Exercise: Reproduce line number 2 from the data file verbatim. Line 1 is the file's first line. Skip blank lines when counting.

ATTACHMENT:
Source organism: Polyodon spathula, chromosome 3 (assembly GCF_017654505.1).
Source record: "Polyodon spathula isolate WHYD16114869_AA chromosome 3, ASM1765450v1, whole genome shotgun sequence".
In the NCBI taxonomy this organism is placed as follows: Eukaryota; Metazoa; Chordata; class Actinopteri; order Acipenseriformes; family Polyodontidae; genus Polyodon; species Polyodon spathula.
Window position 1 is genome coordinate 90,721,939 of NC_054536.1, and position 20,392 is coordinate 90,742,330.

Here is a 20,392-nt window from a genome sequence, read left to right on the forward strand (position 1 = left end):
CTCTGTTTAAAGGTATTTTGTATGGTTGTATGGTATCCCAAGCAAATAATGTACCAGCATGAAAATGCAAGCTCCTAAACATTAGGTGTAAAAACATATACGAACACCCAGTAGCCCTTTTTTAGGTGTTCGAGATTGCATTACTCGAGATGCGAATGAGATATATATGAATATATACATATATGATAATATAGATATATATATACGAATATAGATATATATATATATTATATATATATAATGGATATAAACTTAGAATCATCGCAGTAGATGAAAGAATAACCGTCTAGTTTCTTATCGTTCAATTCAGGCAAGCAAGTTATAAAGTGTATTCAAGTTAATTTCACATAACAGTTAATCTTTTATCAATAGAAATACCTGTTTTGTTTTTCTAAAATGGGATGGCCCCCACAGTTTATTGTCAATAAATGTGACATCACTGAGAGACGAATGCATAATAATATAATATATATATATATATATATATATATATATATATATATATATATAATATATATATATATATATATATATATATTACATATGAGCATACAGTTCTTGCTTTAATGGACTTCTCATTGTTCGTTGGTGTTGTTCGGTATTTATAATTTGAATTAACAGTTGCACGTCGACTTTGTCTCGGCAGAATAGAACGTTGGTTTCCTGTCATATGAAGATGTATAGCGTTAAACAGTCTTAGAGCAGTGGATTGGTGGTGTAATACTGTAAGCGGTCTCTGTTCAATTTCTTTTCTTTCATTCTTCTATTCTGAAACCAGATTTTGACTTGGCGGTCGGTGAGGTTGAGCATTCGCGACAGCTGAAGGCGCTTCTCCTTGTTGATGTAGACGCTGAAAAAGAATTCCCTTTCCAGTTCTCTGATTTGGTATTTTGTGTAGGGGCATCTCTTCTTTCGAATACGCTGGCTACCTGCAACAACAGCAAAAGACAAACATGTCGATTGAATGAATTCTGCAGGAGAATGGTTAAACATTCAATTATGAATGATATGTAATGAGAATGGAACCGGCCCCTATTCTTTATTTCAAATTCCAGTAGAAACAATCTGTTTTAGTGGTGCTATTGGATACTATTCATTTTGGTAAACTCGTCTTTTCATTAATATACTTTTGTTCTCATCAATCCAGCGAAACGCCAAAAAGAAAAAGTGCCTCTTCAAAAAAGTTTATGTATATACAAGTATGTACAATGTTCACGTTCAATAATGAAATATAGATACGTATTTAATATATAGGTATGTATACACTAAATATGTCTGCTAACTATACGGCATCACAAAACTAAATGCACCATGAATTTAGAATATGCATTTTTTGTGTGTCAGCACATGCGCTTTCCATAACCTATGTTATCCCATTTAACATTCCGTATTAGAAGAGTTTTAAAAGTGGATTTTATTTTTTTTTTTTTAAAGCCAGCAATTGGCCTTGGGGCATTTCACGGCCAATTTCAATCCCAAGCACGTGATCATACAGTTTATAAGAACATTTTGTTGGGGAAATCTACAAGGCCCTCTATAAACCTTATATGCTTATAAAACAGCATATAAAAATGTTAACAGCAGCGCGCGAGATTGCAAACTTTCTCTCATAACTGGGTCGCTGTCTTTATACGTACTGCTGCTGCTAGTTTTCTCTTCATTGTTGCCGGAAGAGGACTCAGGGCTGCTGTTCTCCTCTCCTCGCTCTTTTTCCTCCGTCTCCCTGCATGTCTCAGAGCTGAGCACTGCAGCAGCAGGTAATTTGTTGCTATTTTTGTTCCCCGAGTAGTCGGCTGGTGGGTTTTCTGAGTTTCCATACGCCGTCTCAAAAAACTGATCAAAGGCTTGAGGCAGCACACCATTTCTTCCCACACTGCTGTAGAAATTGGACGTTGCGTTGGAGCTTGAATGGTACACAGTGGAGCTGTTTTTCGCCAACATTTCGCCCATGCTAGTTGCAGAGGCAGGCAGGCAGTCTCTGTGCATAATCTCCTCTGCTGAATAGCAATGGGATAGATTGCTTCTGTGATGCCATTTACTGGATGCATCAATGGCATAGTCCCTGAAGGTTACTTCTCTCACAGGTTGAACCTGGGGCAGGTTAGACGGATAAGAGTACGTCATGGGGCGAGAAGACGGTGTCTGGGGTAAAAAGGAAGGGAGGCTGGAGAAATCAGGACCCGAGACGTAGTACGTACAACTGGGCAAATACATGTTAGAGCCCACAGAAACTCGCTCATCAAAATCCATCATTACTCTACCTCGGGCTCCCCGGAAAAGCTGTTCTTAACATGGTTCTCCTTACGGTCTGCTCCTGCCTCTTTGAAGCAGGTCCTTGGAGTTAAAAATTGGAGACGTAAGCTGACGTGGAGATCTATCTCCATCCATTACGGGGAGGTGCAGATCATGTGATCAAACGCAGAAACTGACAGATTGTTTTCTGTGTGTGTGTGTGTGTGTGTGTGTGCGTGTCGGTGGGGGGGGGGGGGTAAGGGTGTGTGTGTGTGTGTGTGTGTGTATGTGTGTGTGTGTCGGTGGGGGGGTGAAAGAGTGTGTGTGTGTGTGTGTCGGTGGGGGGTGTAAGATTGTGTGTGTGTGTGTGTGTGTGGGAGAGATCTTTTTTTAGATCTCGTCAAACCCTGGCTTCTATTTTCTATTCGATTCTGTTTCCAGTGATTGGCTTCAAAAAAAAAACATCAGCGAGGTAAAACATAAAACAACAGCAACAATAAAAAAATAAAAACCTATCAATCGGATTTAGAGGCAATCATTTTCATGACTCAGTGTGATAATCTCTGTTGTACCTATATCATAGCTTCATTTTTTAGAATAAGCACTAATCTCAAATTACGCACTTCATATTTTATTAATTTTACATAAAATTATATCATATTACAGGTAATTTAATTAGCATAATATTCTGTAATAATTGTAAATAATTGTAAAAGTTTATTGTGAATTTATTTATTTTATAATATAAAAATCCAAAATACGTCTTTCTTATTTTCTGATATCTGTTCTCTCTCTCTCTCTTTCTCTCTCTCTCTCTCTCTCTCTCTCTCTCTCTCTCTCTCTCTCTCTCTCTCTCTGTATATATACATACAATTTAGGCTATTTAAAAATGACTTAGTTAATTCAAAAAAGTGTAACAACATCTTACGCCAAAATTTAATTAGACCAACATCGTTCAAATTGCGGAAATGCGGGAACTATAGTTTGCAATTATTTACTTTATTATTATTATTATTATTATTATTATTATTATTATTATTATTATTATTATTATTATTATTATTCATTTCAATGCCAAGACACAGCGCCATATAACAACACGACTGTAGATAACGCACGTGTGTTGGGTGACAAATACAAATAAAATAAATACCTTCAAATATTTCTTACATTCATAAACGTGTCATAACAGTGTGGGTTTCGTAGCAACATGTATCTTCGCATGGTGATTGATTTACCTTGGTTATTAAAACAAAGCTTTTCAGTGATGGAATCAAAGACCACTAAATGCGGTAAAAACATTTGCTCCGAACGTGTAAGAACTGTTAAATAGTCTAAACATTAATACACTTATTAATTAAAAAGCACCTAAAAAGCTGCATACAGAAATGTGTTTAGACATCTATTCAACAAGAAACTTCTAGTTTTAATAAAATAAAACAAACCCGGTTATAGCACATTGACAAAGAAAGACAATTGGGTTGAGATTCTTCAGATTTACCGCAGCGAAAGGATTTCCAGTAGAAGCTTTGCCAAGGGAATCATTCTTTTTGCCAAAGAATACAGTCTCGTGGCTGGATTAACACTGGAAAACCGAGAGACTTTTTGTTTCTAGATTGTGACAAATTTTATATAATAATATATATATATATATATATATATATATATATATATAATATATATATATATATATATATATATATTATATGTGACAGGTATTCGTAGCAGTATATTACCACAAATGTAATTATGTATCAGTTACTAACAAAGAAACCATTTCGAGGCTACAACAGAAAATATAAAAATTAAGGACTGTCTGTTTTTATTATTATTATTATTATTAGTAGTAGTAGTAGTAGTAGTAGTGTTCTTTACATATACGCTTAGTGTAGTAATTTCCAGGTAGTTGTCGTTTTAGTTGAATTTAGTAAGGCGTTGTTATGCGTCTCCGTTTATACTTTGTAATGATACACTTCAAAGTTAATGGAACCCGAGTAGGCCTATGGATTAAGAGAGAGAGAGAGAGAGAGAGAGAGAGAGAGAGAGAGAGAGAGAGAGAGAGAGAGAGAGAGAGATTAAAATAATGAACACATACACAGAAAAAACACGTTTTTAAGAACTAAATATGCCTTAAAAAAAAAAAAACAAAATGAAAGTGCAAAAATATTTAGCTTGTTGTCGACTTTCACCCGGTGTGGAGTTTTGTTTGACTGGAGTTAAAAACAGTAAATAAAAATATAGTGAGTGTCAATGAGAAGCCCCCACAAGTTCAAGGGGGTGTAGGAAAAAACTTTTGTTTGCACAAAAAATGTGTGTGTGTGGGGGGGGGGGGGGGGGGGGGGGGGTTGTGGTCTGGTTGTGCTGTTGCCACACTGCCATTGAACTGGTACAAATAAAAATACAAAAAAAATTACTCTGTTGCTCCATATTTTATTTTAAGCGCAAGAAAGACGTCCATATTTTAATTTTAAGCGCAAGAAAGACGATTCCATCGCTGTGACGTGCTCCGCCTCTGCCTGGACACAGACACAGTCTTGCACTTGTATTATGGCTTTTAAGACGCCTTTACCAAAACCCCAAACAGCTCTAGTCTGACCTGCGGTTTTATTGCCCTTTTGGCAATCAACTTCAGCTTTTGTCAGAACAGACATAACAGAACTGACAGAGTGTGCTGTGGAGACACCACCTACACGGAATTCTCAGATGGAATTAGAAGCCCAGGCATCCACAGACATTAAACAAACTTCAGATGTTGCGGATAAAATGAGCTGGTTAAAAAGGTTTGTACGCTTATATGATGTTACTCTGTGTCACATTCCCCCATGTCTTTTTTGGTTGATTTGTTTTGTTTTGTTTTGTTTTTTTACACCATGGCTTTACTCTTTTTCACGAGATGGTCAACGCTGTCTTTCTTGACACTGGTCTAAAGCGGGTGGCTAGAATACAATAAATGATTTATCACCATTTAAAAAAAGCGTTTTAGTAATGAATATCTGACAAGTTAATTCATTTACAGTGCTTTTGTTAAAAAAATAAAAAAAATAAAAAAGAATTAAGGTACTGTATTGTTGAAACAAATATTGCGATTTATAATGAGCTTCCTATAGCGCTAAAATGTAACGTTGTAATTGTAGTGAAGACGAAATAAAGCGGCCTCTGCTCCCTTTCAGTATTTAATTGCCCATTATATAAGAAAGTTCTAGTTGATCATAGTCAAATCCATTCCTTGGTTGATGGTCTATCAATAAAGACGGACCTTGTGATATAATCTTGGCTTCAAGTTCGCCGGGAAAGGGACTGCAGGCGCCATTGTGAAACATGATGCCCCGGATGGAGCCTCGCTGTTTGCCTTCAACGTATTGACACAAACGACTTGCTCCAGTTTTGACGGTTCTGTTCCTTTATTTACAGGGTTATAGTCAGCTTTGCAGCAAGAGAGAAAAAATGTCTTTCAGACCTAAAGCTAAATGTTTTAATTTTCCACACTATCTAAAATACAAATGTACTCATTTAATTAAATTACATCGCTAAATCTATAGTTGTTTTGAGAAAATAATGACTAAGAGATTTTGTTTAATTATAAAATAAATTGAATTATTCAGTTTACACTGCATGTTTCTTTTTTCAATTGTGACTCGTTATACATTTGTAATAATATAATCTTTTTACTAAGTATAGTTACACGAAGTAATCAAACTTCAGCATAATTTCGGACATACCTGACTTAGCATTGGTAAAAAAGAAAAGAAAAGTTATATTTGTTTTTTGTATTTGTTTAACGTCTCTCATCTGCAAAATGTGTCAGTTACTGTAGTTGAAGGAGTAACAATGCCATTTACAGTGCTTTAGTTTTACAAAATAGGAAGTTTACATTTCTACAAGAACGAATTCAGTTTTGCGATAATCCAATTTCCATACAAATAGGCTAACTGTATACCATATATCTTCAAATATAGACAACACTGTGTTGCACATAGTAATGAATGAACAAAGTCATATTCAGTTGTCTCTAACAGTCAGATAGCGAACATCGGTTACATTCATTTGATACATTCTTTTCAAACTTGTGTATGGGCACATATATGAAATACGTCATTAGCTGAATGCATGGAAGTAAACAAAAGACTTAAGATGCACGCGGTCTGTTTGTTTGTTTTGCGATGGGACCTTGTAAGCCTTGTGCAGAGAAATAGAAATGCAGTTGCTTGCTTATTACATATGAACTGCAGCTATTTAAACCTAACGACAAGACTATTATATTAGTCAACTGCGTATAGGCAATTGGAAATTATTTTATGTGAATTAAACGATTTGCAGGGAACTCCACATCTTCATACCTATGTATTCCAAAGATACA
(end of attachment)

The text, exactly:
Source record: "Polyodon spathula isolate WHYD16114869_AA chromosome 3, ASM1765450v1, whole genome shotgun sequence".